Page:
This is Aminul’s first time going to the Singapore Zoo and he has spent the night before tossing and turning in his bed.
“I am very very happy,” he says. “This is great opportunity.”
Aminul (pictured above) is normally introverted, does not talk much and often trails behind groups when walking. However, when I mention this outing his eyes brighten and his whole face breaks into a broad smile. Like many other workers who have gotten up early that morning to be in time for the 8 am registration near the bus pick-up point in Little India, Aminul cannot contain his excitement.
“Last night I cannot sleep, keep thinking!” he beams, almost embarrassed at this little confession. His happiness is not unsurprising, because for the past one-and-a-half years that he has worked in Singapore, this is actually the first time that Aminul is stepping into the Singapore Zoo.
It is a great treat. The 26 August 2012 event, organized by the TSMP Law Corporation, takes a hundred Bangladeshi and Indian migrant workers for a day out at the Singapore Zoo. Each person is given a goodie bag – containing items such as $10 phone cards, energy bars, water bottles and battery-operated mini-fans – and a wristband that assigns them to manageable-sized teams.
For 26-year-old Aminul, a construction worker who suffered a work injury two months ago, going to the zoo is a “new experience” and “very exciting”. Like many injured workers, Aminul can no longer work for the time being, and has to stay in Singapore until his case is properly resolved. A day out at the zoo with friends provides a nice distraction from what is usually a prolonged and uncertain wait.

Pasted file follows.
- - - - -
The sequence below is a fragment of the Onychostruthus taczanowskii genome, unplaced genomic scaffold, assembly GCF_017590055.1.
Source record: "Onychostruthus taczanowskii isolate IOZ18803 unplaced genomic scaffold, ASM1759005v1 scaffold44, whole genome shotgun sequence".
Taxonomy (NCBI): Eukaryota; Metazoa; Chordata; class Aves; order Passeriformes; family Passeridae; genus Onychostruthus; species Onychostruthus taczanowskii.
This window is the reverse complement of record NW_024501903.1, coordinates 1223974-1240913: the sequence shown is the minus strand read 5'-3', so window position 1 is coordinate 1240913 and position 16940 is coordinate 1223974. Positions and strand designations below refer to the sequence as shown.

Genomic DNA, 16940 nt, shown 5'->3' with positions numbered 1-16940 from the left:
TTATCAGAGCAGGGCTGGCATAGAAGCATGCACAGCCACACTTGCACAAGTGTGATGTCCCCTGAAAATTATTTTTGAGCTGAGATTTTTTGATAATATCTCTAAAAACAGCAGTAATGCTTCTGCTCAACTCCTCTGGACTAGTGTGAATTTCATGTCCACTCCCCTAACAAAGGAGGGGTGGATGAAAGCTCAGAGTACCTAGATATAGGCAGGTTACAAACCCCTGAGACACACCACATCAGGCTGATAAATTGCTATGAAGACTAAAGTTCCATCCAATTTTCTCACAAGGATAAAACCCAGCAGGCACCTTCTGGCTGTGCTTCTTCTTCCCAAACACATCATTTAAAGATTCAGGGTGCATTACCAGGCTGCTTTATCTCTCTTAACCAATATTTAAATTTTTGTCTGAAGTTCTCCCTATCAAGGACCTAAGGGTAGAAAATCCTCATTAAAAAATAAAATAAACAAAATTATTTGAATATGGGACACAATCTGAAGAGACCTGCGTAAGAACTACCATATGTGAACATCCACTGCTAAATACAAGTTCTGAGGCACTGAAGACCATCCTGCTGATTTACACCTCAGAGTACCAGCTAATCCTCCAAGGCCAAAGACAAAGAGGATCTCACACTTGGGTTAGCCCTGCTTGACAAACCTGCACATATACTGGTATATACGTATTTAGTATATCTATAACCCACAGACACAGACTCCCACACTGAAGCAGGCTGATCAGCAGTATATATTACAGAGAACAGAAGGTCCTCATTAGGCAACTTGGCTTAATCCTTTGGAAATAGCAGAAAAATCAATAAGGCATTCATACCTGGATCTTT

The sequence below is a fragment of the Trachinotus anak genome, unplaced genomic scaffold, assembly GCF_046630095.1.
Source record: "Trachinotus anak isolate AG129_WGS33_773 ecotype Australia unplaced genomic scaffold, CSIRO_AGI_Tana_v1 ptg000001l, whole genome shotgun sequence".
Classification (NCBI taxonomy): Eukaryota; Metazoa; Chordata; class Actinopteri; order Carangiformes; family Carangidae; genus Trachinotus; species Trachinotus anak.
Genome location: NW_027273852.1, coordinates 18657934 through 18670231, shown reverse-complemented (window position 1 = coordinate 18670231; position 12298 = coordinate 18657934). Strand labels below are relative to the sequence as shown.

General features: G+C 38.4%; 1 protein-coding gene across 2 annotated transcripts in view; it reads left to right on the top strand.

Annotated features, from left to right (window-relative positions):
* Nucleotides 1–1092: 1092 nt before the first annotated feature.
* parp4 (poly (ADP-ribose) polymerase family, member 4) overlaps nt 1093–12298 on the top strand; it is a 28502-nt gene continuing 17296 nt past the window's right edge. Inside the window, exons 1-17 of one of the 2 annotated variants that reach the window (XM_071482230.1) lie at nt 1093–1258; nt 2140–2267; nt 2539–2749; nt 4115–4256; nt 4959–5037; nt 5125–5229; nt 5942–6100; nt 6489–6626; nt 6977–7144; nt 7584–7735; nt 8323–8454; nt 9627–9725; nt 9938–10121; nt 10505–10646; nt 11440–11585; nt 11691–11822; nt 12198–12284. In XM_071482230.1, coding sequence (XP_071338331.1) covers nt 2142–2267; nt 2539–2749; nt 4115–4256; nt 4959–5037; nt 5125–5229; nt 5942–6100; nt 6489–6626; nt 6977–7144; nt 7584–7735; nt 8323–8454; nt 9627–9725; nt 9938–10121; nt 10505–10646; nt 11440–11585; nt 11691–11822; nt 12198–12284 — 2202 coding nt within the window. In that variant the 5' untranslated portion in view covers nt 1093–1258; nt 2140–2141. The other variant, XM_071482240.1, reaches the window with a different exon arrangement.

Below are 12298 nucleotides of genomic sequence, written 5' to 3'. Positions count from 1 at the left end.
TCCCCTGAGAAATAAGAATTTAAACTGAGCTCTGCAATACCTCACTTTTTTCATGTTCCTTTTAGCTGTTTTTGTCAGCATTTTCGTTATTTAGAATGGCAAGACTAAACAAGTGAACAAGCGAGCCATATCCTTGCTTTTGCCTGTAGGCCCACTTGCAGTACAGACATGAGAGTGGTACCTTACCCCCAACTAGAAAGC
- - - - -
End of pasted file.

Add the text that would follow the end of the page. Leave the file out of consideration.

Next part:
At the zoo, we are divided into teams based on the color of the wristbands distributed earlier that morning. Every team of workers is led by several TSMP lawyers, dressed in red, and followed by a few TWC2 volunteers.
Aminul, in red cap and polo tee, is smiling as we enter the zoo. He tells me that he has been to the zoo in Bangladesh, where the tigers are “the biggest in the world”. However, the Singapore Zoo is something quite unknown and mysterious for him, although while strolling along, he observes that the pathways here are “cleaner” and “more orderly”, though narrower. We continue our conversation until Ebrahim, another worker, calls us to catch up with him.
Unlike Aminul, Ebrahim is loud and uninhibited, and very much enjoys being the centre of attention, at intervals telling all of us to “hurry, hurry”. Like his companion though, this is also Ebrahim’s first time at the zoo.
Ebrahim has been working in Singapore for the past three years, and recently suffered a back injury, documented by TWC2 in the article “Worker may need operation for back injury, employer wants to send him home“. So while he, like Animul, waits for a resolution to his case, the zoo outing provides something interesting to stave off the boredom.
“Bangladesh zoo all covered!” he declares to me, expressing slight surprise that the animals in the Singapore Zoo are in open enclosures.
We move from enclosure to enclosure. Each time the workers pause, conversing loudly among themselves and repeatedly raising cameras to snap the moment: Giraffes moving through the trees,orang utans swinging from branches, tigers bathing under the afternoon heat… Throughout my conversations with both Aminul and Ebrahim, I cannot help but notice the frequent comparisons drawn to the Bangladesh Zoo. Perhaps being in some place foreign only sharpens our understanding of home, and with it, longing, and a touch of resignation.